The word Badu (Arabic for Bedouin) is derived from the tri-root Baa-Daal-Alif which means: to appear, to show-up, to become visible. The verb Bada has two contradicting meanings (which sometimes exists in Arabic) which are (become seen/visible) and (become vague). They were named badu because they sometimes show-up and sometimes you don't know where they are. In Arabic it refers to any nomad whether he was Arab or not and whether he lived in a desert or elsewhere. The opposite of that is Hadar, which means those that are present at all times.
Arab nomads (badu) are called A'raab أعراب (not Arab). --Maha Odeh 09:02, 7 August 2007 (UTC)
"Bedouin" is from the Arabic plural of Badu (however transliterated) although in English it is often used as singular with plural "Bedouins". "Bedouin" may be used as a plural though whether on the sheep/sheep pattern or as some attempt at following the Arabic is unclear.--SilasW 21:03, 9 August 2007 (UTC)
- I have spoken with a friend from Saudi Arabia who tells me that calling these people "bedouin" can be taken offensively by those that are bedouin citizens of Saudi Arabia, because it supposedly refers to or may sound like a different word in Arabic which describes illegal aliens, (e.g. not of the country, and where the government has to deal with them). He said that the bedouins referred to in this article that live in and are citizens of Saudi Arabia should be called "badu". This confused me, because that would just be the Arabic word that this transliteration came from in the first place. Can someone research into this and clarify? Does the English transliteration actually sound like another word in Arabic that means something like illegal aliens? This is probably an issue where Arabic speakers who are not native English speakers may get confused about the English word. It would be nice for some clarification, however. Mmortal03 (talk) 05:27, 28 February 2008 (UTC)
In reference to the possible offensiveness of the word "Bedouin" or "Badu", this is due to the different meaning in colloquial form. In informal language Badu refers to those whose ethnic origins are within the Gulf region, and some have used it as a stereo-type to mean uneducated and close-minded. This is in opposition to those who are not originally from the Gulf region, which (in their initial advent) were mostly financially capable, and come from many different countries. The stereo-types are, of course, stereo-types, and as such not to be depended on. It is extremely important to mention that although Nomads are very few, the tribes who have settled long ago still maintain most of the value and beliefs of their older Nomadic-self, and stil adhere to tribal values. Not all, of cousre, but it's still qutie common. AbbasAD (talk) 06:56, 29 February 2012 (UTC)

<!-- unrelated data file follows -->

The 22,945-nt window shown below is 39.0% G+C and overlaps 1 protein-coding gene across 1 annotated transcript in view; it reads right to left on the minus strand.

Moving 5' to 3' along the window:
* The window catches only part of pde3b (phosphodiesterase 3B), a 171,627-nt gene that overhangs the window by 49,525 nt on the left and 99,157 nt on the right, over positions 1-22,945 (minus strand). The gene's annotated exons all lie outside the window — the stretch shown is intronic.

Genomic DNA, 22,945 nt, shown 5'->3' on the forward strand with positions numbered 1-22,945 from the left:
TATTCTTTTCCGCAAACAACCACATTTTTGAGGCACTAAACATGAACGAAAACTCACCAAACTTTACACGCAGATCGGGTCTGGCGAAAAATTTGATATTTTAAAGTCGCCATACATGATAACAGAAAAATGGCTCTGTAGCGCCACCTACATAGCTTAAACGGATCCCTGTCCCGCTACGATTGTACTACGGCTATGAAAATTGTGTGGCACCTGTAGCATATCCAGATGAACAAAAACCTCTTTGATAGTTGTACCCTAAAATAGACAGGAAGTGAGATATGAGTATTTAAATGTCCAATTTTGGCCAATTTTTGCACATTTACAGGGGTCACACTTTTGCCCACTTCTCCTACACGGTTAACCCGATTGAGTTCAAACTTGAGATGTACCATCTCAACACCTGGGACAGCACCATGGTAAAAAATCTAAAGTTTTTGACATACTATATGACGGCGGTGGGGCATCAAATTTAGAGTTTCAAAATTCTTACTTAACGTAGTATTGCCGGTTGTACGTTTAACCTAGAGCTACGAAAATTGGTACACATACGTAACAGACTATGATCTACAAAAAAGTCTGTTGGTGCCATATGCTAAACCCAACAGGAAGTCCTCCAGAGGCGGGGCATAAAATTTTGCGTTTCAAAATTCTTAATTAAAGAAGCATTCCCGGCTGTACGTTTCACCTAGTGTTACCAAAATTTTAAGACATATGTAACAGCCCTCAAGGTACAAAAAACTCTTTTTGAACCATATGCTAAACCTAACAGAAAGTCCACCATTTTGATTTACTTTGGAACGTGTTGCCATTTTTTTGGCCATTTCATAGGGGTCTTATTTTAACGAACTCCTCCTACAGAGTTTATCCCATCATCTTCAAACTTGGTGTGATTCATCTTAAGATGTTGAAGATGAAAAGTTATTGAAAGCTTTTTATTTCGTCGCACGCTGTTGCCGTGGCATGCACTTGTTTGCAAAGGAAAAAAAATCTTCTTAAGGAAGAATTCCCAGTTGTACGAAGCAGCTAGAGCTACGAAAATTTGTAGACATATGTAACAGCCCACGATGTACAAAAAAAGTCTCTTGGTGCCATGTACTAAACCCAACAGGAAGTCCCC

I have read that Bedouins have developed a layer system of clothing that is famous for its efficiency of keeping one cool from the desert heat. I would like it if this article had some information on this.
- Actually not only Bedouins use this, it consists of a sort of cloak on top called Aba'a, which is made of heavy wool to use in the cold winters or light cotton for the summer. The summer one is not tightly woven and in both cases it is not tightened around the body. In the summer heat one sweats and this Aba'a allows the air to move freely inside it which cools the body by drying the sweat - it is only efficient if two conditions are met: 1) the inner cloths (underwear and external clothing) are not tight fitting and 2) you are in a dry area, a humid weather does not help because the sweat will not be absorbed by the dry air.
- Hence the layers are three: a. underwear. b. outer clothes. c. Aba'a. However, don't imagine that it is exceptionally efficient; it's only better than wearing tight clothes in the summer - which most people avoid during hot months wherever they are. In my understanding, three layers of clothing is not really rare worldwide - not in the past and not in the present. --Maha Odeh 09:12, 7 August 2007 (UTC)
- I am also interested in their clothing, specifically their white headdress (can be seen in the second picture in the article). I'm sure other cultures use similar devices for sun protection, but it seems to be common to most bedouins. Does anyone know what it is called, what it is made of, how it is worn? I think their clothing should get a mention in this article, which could be hyperlinked to more specific articles dealing with each item. Clothing is an important aspect of culture, whether it is unique or not, and it should probably be mentioned. LostCause 01:40, 14 August 2007 (UTC)